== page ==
(Yicai Global) Sept. 7 -- The chief of China's main securities regulator spoke about the pros and cons of quantitative trading after investors discussed online about an article that claimed that half of the buoyant mainland bourses' daily turnover consists of algorithms instead of qualitative methods.
Quantitative and high-frequency trading, relatively common techniques in mature capital markets, can easily cause issues such as increased volatility, homogeneous strategies, and unfairness but they also enhance asset liquidity and pricing efficiency, Yi Huiman, chairman of the China Securities Regulatory Commission, said during a keynote speech at the annual meeting of the 60th World Federation of Exchanges yesterday.
A we-media article with the headline of "quantitative trading contributed half of the turnover on the A-share market" went viral on Sept. 3 among Chinese investors. One of them said that quant trading is an "artificial intelligence-driven harvester" that targets qualitative traders.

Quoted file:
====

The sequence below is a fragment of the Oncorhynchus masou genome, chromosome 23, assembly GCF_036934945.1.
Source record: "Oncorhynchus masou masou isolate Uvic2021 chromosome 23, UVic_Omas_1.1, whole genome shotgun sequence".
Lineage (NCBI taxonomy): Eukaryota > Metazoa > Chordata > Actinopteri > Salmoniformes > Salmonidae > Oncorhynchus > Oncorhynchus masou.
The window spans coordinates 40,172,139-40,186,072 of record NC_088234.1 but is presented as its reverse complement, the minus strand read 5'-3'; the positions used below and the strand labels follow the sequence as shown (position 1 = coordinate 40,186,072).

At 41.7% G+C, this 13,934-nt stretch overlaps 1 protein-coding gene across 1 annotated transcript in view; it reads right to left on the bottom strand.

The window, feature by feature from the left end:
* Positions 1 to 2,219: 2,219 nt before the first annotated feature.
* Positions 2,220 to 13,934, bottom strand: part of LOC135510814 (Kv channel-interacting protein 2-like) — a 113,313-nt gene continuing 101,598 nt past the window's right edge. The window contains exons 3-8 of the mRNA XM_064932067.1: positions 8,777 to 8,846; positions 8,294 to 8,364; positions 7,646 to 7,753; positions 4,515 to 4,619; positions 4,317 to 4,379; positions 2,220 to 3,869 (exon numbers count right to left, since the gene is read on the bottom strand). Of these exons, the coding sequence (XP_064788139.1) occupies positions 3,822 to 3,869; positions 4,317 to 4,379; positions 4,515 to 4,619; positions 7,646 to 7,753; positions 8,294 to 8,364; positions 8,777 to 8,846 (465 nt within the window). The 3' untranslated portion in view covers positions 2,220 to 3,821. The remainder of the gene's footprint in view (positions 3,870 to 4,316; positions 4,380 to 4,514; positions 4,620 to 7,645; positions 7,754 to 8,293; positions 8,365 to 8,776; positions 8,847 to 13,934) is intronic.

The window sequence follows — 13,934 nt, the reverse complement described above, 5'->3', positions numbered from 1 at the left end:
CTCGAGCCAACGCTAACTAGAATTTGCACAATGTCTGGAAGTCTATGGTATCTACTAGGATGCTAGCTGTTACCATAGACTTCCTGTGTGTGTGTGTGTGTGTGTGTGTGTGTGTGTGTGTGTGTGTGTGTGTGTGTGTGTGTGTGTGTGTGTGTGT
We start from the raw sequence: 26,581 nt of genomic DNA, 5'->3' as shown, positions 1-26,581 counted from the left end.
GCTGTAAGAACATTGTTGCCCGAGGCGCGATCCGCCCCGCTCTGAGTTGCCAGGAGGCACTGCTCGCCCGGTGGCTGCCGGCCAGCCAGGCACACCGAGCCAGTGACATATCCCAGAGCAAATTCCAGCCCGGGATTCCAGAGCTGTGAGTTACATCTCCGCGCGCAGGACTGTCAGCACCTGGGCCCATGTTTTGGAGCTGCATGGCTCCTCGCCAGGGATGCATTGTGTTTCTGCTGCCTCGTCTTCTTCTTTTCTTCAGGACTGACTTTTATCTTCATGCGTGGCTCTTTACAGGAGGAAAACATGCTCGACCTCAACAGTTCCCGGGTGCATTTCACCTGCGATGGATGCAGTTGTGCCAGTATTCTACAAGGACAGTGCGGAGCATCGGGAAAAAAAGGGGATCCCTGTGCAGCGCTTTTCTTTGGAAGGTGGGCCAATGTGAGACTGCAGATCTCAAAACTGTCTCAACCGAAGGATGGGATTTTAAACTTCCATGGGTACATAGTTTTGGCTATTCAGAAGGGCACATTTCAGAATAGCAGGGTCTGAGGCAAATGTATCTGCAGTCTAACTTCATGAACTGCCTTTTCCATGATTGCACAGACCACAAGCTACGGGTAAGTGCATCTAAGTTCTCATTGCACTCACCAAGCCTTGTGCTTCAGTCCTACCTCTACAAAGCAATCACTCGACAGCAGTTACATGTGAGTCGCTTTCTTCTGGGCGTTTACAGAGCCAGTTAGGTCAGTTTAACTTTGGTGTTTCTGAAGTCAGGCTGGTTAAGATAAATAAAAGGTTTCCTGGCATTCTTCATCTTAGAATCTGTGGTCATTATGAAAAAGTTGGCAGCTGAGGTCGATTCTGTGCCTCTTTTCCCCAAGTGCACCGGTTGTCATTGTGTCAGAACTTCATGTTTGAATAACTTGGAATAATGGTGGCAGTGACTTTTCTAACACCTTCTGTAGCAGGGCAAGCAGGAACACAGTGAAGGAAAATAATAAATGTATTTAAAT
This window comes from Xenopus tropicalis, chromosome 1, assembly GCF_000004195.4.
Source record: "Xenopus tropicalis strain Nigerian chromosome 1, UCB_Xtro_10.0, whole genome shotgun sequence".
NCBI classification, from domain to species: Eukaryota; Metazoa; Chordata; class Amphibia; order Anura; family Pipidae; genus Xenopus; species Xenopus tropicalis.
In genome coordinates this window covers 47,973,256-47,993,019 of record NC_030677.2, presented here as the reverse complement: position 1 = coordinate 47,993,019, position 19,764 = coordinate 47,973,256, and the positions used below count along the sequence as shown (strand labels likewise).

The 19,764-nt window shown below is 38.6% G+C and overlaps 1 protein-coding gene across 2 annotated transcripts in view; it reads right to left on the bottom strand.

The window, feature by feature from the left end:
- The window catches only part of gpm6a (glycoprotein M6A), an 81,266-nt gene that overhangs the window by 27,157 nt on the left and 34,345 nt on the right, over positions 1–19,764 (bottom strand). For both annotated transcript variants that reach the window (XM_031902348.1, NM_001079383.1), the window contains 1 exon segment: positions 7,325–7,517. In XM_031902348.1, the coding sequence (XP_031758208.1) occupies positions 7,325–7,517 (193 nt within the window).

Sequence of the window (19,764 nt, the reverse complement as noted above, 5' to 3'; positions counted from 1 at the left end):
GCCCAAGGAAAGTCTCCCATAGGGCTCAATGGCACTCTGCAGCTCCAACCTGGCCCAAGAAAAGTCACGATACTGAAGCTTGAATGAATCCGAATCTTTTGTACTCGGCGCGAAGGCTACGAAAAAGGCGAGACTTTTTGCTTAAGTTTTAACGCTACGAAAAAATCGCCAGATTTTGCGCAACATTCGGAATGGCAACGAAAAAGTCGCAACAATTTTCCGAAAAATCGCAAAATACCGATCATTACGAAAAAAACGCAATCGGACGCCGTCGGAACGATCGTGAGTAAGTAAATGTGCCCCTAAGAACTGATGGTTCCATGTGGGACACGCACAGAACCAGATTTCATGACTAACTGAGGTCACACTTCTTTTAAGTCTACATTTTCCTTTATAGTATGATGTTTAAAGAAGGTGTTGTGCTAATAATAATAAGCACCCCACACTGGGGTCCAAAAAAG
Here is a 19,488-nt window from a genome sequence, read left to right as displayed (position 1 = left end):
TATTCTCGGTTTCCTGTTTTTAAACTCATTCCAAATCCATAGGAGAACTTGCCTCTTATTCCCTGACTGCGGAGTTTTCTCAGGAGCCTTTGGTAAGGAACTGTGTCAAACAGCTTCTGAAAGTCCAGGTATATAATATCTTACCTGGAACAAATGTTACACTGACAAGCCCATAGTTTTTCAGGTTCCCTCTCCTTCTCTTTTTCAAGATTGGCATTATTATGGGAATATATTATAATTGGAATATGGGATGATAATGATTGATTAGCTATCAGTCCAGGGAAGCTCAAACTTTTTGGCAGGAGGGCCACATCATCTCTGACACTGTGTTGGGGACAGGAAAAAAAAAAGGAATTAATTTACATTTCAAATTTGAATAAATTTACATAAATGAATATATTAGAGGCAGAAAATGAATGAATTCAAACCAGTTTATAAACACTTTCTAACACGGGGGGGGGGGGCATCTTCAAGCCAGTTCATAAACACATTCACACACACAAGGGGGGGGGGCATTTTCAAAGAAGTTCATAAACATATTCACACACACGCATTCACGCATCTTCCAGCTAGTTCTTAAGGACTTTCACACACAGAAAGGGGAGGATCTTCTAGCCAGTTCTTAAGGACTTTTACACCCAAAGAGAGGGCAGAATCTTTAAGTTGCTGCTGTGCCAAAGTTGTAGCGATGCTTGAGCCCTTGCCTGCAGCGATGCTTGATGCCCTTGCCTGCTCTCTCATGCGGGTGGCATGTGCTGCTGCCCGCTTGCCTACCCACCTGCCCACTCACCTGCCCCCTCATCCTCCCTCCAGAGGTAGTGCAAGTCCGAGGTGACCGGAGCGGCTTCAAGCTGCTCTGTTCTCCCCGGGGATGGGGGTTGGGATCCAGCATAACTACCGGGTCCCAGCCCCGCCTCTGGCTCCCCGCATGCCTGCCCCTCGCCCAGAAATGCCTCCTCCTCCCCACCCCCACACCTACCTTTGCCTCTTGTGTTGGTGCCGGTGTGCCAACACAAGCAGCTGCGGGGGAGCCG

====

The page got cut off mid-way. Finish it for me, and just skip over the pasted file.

The investment landscape has been heated. The Shanghai Composite Index closed above 3,600 points yesterday. Meanwhile, the combined turnover of the two mainland markets topped CNY1 trillion (USD154.9 billion) for the 34th straight trading day to tally CNY1.42 trillion.
Private equity institutions' contribution to the volumes is still far below CNY1 trillion, several industry insiders told Yicai Global.
PE institutions' quant products are worth CNY1.1 trillion in total, according to a sell-side analyst. A PE manager said to Yicai Global that the daily turnover rate of all PE institutions adopting automated trading methods is around 25 percent, indicating a scale of about CNY275 billion (USD42.6 billion) per day.
Many quants said algorithmic trading is good for the market. Such programs make money by taking advantage of the market's inefficiency, and thus prompt it to become more efficient, said Hu Bo, fund manager at PE investment information provider Simuwang.
But some PE firms admitted that quants can increase volatility in the short term because they focus on price changes to earn quick profits.
Moreover, the mathematical investment strategy can turn out homogeneous and cause domino effects. If core asset prices continue to decline, funds adopting quantitative methods will drop along with mutual funds, said Lin Jiayi, chief executive of Guangzhou-based Xuanjia Finance.
Editors: Liao Shumin, Emmi Laine, Xiao Yi